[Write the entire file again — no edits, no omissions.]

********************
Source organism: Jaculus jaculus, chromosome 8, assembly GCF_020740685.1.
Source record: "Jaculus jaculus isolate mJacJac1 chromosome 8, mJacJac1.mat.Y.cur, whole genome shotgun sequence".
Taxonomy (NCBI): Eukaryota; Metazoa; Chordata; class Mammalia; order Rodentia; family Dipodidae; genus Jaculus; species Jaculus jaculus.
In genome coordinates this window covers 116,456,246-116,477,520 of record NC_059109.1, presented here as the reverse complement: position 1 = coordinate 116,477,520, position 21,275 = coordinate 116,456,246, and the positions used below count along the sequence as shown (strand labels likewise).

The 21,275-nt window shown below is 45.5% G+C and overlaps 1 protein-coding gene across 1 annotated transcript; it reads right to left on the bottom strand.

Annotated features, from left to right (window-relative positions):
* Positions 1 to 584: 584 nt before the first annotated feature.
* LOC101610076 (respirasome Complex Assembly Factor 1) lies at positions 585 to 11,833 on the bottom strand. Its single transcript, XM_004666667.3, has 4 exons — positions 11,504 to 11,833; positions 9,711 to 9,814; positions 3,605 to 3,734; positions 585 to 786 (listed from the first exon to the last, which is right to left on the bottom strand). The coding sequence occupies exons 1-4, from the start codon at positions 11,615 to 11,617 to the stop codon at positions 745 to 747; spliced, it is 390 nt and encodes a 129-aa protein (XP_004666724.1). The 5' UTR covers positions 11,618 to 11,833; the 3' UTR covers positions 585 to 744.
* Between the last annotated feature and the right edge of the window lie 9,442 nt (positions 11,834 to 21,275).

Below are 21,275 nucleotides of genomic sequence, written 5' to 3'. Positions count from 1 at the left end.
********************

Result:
Source organism: Jaculus jaculus, chromosome 8, assembly GCF_020740685.1.
Source record: "Jaculus jaculus isolate mJacJac1 chromosome 8, mJacJac1.mat.Y.cur, whole genome shotgun sequence".
Taxonomy (NCBI): Eukaryota; Metazoa; Chordata; class Mammalia; order Rodentia; family Dipodidae; genus Jaculus; species Jaculus jaculus.
In genome coordinates this window covers 116,456,246-116,477,520 of record NC_059109.1, presented here as the reverse complement: position 1 = coordinate 116,477,520, position 21,275 = coordinate 116,456,246, and the positions used below count along the sequence as shown (strand labels likewise).

The 21,275-nt window shown below is 45.5% G+C and overlaps 1 protein-coding gene across 1 annotated transcript; it reads right to left on the bottom strand.

Annotated features, from left to right (window-relative positions):
* Positions 1 to 584: 584 nt before the first annotated feature.
* LOC101610076 (respirasome Complex Assembly Factor 1) lies at positions 585 to 11,833 on the bottom strand. Its single transcript, XM_004666667.3, has 4 exons — positions 11,504 to 11,833; positions 9,711 to 9,814; positions 3,605 to 3,734; positions 585 to 786 (listed from the first exon to the last, which is right to left on the bottom strand). The coding sequence occupies exons 1-4, from the start codon at positions 11,615 to 11,617 to the stop codon at positions 745 to 747; spliced, it is 390 nt and encodes a 129-aa protein (XP_004666724.1). The 5' UTR covers positions 11,618 to 11,833; the 3' UTR covers positions 585 to 744.
* Between the last annotated feature and the right edge of the window lie 9,442 nt (positions 11,834 to 21,275).

Below are 21,275 nucleotides of genomic sequence, written 5' to 3'. Positions count from 1 at the left end.